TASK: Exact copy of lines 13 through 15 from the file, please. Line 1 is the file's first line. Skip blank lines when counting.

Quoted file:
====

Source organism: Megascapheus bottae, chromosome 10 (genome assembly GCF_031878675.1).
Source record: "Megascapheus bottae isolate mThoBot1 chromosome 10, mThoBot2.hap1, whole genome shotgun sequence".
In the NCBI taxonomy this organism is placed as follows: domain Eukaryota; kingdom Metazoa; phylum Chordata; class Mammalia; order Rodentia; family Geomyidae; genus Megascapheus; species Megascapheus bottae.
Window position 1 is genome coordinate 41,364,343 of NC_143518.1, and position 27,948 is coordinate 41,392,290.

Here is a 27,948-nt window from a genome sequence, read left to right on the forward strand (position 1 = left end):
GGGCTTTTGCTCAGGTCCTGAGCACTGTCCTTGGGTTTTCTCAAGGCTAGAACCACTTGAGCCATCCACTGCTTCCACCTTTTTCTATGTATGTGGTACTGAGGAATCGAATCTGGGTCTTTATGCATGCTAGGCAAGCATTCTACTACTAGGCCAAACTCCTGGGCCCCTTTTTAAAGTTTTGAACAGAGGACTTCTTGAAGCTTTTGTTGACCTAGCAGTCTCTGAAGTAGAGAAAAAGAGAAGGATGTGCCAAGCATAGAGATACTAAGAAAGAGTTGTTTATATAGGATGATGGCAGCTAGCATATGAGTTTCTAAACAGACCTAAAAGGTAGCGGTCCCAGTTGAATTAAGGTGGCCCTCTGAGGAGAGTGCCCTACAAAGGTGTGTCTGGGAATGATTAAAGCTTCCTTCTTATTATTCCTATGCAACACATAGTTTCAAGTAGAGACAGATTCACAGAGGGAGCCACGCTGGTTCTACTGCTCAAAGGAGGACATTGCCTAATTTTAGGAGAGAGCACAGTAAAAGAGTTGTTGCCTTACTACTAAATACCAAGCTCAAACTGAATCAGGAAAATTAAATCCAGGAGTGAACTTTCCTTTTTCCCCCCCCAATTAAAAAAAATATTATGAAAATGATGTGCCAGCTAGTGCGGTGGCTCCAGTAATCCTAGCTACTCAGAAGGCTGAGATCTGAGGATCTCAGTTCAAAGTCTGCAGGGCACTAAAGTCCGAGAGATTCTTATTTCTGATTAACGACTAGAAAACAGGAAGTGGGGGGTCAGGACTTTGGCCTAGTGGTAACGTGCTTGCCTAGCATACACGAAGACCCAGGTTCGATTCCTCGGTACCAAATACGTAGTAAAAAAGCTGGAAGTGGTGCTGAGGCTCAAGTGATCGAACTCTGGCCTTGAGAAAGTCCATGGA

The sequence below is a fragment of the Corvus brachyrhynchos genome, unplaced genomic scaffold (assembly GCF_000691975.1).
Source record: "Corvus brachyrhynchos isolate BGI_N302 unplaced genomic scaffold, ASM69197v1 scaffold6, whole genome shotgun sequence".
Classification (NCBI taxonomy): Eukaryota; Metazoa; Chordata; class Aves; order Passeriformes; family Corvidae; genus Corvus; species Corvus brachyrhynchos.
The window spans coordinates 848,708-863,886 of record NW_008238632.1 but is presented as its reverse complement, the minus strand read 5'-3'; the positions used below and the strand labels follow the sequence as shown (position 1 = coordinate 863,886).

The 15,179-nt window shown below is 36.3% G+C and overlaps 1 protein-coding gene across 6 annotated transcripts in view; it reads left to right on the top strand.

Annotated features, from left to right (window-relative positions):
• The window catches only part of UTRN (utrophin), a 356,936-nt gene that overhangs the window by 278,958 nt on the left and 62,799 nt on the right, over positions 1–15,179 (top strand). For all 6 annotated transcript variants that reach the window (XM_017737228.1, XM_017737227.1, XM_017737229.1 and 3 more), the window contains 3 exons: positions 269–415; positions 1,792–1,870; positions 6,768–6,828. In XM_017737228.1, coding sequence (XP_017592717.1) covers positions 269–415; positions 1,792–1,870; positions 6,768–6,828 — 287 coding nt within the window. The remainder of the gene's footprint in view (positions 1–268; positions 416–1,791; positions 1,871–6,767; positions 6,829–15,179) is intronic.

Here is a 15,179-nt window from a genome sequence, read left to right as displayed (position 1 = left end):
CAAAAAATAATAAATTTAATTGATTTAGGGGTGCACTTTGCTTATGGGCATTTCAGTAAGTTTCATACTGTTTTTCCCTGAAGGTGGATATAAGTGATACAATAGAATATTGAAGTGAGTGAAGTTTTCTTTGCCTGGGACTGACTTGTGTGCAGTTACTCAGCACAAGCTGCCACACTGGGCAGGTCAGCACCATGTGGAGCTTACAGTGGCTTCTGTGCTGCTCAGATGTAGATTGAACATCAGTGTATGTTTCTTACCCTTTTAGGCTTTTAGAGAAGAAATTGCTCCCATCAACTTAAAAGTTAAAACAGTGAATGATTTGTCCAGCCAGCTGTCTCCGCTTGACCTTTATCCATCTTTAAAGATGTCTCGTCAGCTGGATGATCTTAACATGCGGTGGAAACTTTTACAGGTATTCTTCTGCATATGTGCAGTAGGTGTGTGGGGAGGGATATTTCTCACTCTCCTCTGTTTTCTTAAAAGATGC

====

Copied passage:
• The window catches only part of UTRN (utrophin), a 356,936-nt gene that overhangs the window by 278,958 nt on the left and 62,799 nt on the right, over positions 1–15,179 (top strand). For all 6 annotated transcript variants that reach the window (XM_017737228.1, XM_017737227.1, XM_017737229.1 and 3 more), the window contains 3 exons: positions 269–415; positions 1,792–1,870; positions 6,768–6,828. In XM_017737228.1, coding sequence (XP_017592717.1) covers positions 269–415; positions 1,792–1,870; positions 6,768–6,828 — 287 coding nt within the window. The remainder of the gene's footprint in view (positions 1–268; positions 416–1,791; positions 1,871–6,767; positions 6,829–15,179) is intronic.

Here is a 15,179-nt window from a genome sequence, read left to right as displayed (position 1 = left end):
CAAAAAATAATAAATTTAATTGATTTAGGGGTGCACTTTGCTTATGGGCATTTCAGTAAGTTTCATACTGTTTTTCCCTGAAGGTGGATATAAGTGATACAATAGAATATTGAAGTGAGTGAAGTTTTCTTTGCCTGGGACTGACTTGTGTGCAGTTACTCAGCACAAGCTGCCACACTGGGCAGGTCAGCACCATGTGGAGCTTACAGTGGCTTCTGTGCTGCTCAGATGTAGATTGAACATCAGTGTATGTTTCTTACCCTTTTAGGCTTTTAGAGAAGAAATTGCTCCCATCAACTTAAAAGTTAAAACAGTGAATGATTTGTCCAGCCAGCTGTCTCCGCTTGACCTTTATCCATCTTTAAAGATGTCTCGTCAGCTGGATGATCTTAACATGCGGTGGAAACTTTTACAGGTATTCTTCTGCATATGTGCAGTAGGTGTGTGGGGAGGGATATTTCTCACTCTCCTCTGTTTTCTTAAAAGATGC